Use only C1 or C2 cementitious tile adhesive. This should meet the requirements of BS EN 12004. Any tile grout should be water resistant and meet the BS EN 13888 requirements.
Always ensure that there are no voids under the tile by using the solid bed method of tile installation for a wet room. This will stop water tracking underneath the tiles and causing them to de-bond.
Wetroom Floor Construction
Installing the correct wetroom system for the floor construction is vital to ensure that the wetroom is not only watertight, but that it has a strong enough sub base on which the wetroom gradient is formed.
On newly constructed concrete floors in new build properties, the drainage and connection to the mains needs to be installed prior to the screed being poured. In older properties, the old screed needs to be removed or ‘scabbled out’ before the drainage system can be installed. The new screed is then laid on top.
On timber floors, a wetroom former or dec is installed prior to the drainage and waterproofing systems. As the floorboards will need removing to allow the former to be installed, it is important that the former is strong enough to withstand significant weight. We always recommend that our decs are installed on top of ply support for added strength.
Plan for Pipes
Standard drainage solutions may not be enough for a wet room. Customers who want steam showers, high flow fixtures or multi spray shower systems need high flow drainage solutions. In this instance it may be necessary to install 2 or even 3 traps to meet the necessary demand. If this is ignored in the design phase, adding additional drainage can be costly and cause delays.
Under Floor Heating
Under floor heating is a must for wet rooms. Even with a proper fall directing water to the drain, there will always be some moisture left on the floor, particularly once you have showered. Under floor heating takes care of this quickly and provides a more comfortable bathing experience. It prevents cold feet during winter morning showers and drastically reduces the potential for mould development while helping to remove the risk of slipping and falling.
There are a large number of drainage solutions available for wet rooms. Many people automatically opt for the standard circular or square floor drain but there are other options available that enable you to create a contemporary wetroom in a variety of shapes and sizes, whilst managing flow rates efficiently. Linear drains are now the “must have” requirement in a wetroom, thanks to the stylish minimal look that can be achieved. Linear drains come in a variety of finishes including stainless steel options and stunning Stone-Infill Grills, which allow natural stone or porcelain tiles to be inserted directly into the grill, to match the tiling in the wetroom. It also helps to give the illusion of a continuous stone floor. The position of wetroom drains has also seen a shift towards drains along the back wall of the wetroom, offering greater flexibility to architects and house developers. Remember to look at the flow rates for your drain and ensure they match the flow rates of your shower. Mismatched flow rates can lead to standing water or flooding.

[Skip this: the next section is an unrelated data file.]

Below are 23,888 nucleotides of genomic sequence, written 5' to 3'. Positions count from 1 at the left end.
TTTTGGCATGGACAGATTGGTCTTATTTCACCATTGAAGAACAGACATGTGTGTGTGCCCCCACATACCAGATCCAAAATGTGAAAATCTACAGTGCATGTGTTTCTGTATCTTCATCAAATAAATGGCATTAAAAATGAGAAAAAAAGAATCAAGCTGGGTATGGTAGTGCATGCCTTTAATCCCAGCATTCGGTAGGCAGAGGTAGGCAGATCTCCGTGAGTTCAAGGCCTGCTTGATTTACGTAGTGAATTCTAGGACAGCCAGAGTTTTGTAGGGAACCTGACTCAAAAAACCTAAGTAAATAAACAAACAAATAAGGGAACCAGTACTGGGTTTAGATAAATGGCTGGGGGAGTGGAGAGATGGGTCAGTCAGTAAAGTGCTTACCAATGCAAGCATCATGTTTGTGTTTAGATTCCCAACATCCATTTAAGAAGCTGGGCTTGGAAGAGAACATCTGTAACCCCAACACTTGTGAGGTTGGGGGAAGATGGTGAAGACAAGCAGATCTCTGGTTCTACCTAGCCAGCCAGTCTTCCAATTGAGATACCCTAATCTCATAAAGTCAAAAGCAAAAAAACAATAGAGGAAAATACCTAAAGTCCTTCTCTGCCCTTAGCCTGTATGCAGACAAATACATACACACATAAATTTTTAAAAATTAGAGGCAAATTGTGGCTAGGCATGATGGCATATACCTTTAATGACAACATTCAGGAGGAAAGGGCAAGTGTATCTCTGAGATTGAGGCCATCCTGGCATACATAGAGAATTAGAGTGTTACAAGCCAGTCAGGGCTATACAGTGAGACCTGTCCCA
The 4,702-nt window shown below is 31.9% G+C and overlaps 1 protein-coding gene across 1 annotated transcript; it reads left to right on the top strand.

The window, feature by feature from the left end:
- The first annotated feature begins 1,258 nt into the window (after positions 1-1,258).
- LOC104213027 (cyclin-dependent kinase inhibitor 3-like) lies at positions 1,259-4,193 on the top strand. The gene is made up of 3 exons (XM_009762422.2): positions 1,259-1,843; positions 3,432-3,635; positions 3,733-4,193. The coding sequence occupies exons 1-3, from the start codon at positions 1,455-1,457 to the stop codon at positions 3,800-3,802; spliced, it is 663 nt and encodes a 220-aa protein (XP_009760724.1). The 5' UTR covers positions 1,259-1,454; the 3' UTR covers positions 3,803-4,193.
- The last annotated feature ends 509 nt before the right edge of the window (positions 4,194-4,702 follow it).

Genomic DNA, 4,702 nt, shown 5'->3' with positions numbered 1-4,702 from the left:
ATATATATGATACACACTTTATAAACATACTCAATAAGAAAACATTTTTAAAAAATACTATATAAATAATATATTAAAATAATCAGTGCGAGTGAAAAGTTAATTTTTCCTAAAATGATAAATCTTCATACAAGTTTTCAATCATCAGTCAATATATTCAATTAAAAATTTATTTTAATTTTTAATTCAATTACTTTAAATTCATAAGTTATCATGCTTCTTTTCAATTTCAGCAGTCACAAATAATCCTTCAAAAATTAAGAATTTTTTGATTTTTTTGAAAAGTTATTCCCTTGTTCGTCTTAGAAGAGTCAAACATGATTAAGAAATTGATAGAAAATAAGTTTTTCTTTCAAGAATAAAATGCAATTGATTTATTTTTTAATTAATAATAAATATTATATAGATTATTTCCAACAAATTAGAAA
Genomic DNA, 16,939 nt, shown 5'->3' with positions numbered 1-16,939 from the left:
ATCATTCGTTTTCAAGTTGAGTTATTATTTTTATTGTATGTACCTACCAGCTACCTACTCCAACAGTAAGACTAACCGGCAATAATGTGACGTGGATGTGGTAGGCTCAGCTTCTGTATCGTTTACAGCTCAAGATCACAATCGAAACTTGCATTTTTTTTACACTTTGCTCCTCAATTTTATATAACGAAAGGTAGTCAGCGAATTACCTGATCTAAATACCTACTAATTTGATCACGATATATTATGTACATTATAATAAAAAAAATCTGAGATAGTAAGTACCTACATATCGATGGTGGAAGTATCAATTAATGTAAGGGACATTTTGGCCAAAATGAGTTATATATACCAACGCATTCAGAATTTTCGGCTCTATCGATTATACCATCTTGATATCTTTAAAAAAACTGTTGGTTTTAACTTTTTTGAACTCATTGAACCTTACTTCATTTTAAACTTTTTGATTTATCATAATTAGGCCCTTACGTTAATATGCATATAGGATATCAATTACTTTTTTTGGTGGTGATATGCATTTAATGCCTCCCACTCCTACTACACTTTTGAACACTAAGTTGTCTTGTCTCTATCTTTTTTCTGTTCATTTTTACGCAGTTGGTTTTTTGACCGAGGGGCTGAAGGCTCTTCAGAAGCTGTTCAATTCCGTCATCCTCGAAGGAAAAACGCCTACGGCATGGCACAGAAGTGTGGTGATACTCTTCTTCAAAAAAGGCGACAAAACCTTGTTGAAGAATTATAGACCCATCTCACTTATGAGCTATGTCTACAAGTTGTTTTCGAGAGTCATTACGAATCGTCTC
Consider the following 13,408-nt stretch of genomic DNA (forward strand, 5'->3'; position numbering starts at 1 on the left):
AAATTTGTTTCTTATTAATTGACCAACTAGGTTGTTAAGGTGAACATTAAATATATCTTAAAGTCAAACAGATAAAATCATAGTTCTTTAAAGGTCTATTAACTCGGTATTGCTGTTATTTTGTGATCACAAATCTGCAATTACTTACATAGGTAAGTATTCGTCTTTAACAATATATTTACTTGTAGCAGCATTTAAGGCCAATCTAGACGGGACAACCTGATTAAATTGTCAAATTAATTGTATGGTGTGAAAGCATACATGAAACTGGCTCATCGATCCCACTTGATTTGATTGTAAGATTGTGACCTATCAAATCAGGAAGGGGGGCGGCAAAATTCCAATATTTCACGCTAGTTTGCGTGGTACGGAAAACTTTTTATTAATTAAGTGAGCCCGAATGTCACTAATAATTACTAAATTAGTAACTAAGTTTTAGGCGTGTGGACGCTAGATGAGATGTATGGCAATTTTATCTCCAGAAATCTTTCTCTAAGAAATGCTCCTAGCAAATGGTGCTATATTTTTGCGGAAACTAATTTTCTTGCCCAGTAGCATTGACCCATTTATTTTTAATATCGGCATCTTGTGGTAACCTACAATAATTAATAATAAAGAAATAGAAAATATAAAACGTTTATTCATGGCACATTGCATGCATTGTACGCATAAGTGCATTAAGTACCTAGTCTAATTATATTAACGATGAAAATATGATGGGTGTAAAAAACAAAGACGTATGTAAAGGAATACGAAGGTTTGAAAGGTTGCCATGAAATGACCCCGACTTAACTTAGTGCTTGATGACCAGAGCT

Once the layout of the room has been planned it is time to start choosing your materials. You want to fulfil the wetroom brief while making the space an interesting and enticing place to be. This process starts with choosing different and exciting new materials. Ditch the tired old bathroom standbys of white tile and porcelain sinks for something interesting. A wet room is the perfect place to consider materials that incorporate different looks, colours, textures and reflective abilities. Check out this great list of interesting materials that you can incorporate to make your next wet room design more aesthetically pleasing.
There are a number of factors that go into choosing the perfect tile for your wetroom. The first is grip. Natural stone like slate has a riven texture which provides adequate friction even when wet. It is crucial to use a material that either provides natural grip or can be altered to give enhanced traction. Another factor is durability. This is a room that will be used every day, subjected to high traffic and potentially harsh or abrasive cleaning agents. It is important that the tiles can stand up to this abuse well. Finally there is comfort. Flooring should feel good underfoot. Some of the best flooring materials have pleasing textures. This creates interest in the bathroom.
Ceramic tiles come in every colour imaginable and will last for the lifetime of the wetroom. They are one of the most perfect options for wet room flooring because they are water proof, colourful and easy to install. What makes ceramic tiles even more appealing is their green credentials. They can be made in an environmentally friendly way, recycled and maintained without ever having to harm the environment.
Natural Stone is a very popular material for wet room flooring. It comes in a range of colours and finishes and can be cut to any size. You can also get stone tiles designed to look like pebble beaches or other new and interesting options. If you are thinking of using stone flooring remember to avoid porous stone and stay away from high gloss stone like finished marble. It is also important to remember that stone adds significant weight so this needs to be factored into your decision. Being a natural material it has some green credentials too. Full bodied porcelain tiles are ideal for use in frameless grills, which as the name suggests, do not feature a frame around the edge of the drain. Since the edge of a tile is visible in a frameless grill, it’s important to use a full bodied porcelain tile that has a consistent texture when cut.